The formation of our Solar System is complex and difficult to understand. Not only did it happen around 4.5 billion years before anyone was around to see it, but it also requires intricate computer simulations to recreate what might have occurred.

Scientists from Swinburne University of Technology in Australia and the University of Lyon in France have teamed up to create a two-dimensional map of the dust chemistry that would have been in the solar nebula - the dust cloud that formed the Solar System.

But first, let's get back to basics. The nebular hypothesis is the idea that the Solar System was formed by the collapse of a massive molecular cloud. This cloud had the density and size to produce important molecules and dust, which then clumped and collided together to eventually create the Solar System we know today.

Past research has focused on one-dimensional radial condensation sequences, which can only simulate one disc layer of the solar nebula at a time. This leaves room for error, and produces simulations that cannot adequately explain the global chemistry of the molecular cloud.

However, this new paper describes a model that has two dimensions, allowing researchers to understand the chemistry behind the system, as well as addressing the different zones of heavier elements within the solar nebula.

"The new two-dimensional calculations have given us a clearer idea of the pristine chemistry in our Solar System soon after its formation," said lead researcher Francesco Pignatale. "While solar nebular is thin, it is two-dimensional."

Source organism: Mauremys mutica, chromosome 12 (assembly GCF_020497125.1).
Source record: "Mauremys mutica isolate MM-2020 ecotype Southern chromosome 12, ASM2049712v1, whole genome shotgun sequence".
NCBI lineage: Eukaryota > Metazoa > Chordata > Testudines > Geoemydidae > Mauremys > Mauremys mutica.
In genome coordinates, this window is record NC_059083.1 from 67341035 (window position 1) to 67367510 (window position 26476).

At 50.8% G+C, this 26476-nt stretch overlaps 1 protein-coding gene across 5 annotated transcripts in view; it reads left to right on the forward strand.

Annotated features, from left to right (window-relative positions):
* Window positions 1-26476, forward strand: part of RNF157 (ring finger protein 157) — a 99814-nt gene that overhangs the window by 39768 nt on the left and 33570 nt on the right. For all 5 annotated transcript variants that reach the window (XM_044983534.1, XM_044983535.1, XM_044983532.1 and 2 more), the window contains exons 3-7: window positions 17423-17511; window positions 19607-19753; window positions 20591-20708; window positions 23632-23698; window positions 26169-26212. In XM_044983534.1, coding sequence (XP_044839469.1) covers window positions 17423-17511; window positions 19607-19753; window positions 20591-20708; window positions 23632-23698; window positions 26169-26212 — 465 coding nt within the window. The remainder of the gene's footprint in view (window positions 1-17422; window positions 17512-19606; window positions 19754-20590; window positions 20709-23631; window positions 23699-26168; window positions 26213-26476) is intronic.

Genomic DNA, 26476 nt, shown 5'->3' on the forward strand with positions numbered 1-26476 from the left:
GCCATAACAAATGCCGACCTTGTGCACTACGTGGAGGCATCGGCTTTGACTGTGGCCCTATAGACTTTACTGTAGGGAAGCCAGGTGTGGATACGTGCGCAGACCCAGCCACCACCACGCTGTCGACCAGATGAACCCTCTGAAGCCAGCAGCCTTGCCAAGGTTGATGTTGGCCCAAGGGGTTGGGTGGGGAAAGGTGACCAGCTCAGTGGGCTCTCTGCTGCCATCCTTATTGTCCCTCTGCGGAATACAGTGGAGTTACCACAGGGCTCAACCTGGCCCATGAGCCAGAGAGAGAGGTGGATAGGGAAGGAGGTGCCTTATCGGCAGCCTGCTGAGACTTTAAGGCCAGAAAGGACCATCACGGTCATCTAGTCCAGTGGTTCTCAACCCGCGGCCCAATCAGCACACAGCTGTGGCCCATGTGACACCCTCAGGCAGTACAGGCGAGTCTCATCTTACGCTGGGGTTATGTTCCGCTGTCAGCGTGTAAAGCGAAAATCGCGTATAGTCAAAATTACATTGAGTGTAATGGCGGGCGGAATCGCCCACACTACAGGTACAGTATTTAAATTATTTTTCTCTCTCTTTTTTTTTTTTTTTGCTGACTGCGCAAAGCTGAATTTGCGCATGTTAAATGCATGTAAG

The inner Solar System was thought to be too warm for volatile molecules such as water and methane to condense. Instead planetesimals, or protoplanets close to our baby Sun would form compounds with high melting points such as metals and rocky silicates. Those in the outer Solar System are thought to have formed from volatile molecules only in the cooler temperatures. It was assumed that the dust distribution would show the same patterns.

However, when the new 2D maps were produced by the team, it revealed that some high-temperature materials were found at large distances from the Sun, and volatile materials were inside the inner disk.

"This makes it possible to find relatively high temperature regions at larger distances from the sun on the surface of the disk that are heated by the Sun's rays," Pignatale said. "We also find colder regions in the inner disk closer to the Sun.  Here the high concentration of dust prevents the stellar radiation from efficiently heating the local environment."

This kind of research gives us a better look at how our Solar System formed and the complexities behind it. It's kind of crazy to think that we can make optical switches out of atoms, but we are still discovering how the Universe was created.

This research has been published in Monthly Notices of the Royal Astronomical Society.

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